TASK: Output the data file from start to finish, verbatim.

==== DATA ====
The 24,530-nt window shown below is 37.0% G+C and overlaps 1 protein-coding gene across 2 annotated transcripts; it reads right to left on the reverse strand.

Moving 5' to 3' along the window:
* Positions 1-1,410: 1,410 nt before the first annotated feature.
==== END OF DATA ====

The 24,530-nt window shown below is 37.0% G+C and overlaps 1 protein-coding gene across 2 annotated transcripts; it reads right to left on the reverse strand.

Moving 5' to 3' along the window:
* Positions 1-1,410: 1,410 nt before the first annotated feature.